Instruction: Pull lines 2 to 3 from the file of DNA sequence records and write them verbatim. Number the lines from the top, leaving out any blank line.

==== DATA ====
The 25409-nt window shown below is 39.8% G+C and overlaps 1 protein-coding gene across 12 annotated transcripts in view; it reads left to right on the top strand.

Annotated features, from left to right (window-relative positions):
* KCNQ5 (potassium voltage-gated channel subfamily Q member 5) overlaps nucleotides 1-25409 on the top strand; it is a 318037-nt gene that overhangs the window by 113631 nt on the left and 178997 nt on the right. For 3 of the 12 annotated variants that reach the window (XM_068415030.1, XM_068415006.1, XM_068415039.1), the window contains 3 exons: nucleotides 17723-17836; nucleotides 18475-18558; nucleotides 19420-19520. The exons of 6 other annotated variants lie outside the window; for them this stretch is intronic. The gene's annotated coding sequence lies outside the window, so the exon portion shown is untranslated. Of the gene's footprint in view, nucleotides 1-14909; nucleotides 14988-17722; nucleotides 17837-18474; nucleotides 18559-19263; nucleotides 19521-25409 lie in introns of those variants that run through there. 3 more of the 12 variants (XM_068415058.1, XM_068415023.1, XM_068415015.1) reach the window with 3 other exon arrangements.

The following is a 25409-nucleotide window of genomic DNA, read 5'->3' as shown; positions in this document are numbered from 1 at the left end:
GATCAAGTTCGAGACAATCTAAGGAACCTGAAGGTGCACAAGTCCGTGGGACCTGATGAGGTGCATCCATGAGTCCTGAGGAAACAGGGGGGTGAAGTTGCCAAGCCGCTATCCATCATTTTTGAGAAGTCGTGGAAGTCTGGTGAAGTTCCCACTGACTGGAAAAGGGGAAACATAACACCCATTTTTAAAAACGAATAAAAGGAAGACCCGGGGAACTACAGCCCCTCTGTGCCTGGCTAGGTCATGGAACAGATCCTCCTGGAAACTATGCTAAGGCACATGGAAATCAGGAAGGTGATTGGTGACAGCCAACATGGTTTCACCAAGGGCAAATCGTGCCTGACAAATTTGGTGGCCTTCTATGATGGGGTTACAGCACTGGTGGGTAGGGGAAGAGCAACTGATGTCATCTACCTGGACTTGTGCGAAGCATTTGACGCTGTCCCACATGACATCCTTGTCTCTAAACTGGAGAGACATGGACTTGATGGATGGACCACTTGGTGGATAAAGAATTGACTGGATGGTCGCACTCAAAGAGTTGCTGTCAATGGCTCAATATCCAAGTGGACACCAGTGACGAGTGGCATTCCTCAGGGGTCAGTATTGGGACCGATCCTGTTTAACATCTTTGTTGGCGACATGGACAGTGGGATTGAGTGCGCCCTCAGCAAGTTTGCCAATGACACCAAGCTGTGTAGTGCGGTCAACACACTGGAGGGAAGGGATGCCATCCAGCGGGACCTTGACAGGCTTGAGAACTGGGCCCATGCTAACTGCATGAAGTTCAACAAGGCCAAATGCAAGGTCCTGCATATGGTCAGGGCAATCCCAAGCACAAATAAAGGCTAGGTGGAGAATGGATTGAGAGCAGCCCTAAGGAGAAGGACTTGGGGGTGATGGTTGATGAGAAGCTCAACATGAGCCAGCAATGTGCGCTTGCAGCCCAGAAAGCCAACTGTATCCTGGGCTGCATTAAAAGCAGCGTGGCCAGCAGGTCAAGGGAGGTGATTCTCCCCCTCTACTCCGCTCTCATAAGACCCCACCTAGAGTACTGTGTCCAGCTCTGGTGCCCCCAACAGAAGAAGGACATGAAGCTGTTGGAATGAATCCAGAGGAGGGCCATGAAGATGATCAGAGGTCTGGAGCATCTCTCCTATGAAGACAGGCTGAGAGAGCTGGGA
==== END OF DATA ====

Annotated features, from left to right (window-relative positions):
* KCNQ5 (potassium voltage-gated channel subfamily Q member 5) overlaps nucleotides 1-25409 on the top strand; it is a 318037-nt gene that overhangs the window by 113631 nt on the left and 178997 nt on the right. For 3 of the 12 annotated variants that reach the window (XM_068415030.1, XM_068415006.1, XM_068415039.1), the window contains 3 exons: nucleotides 17723-17836; nucleotides 18475-18558; nucleotides 19420-19520. The exons of 6 other annotated variants lie outside the window; for them this stretch is intronic. The gene's annotated coding sequence lies outside the window, so the exon portion shown is untranslated. Of the gene's footprint in view, nucleotides 1-14909; nucleotides 14988-17722; nucleotides 17837-18474; nucleotides 18559-19263; nucleotides 19521-25409 lie in introns of those variants that run through there. 3 more of the 12 variants (XM_068415058.1, XM_068415023.1, XM_068415015.1) reach the window with 3 other exon arrangements.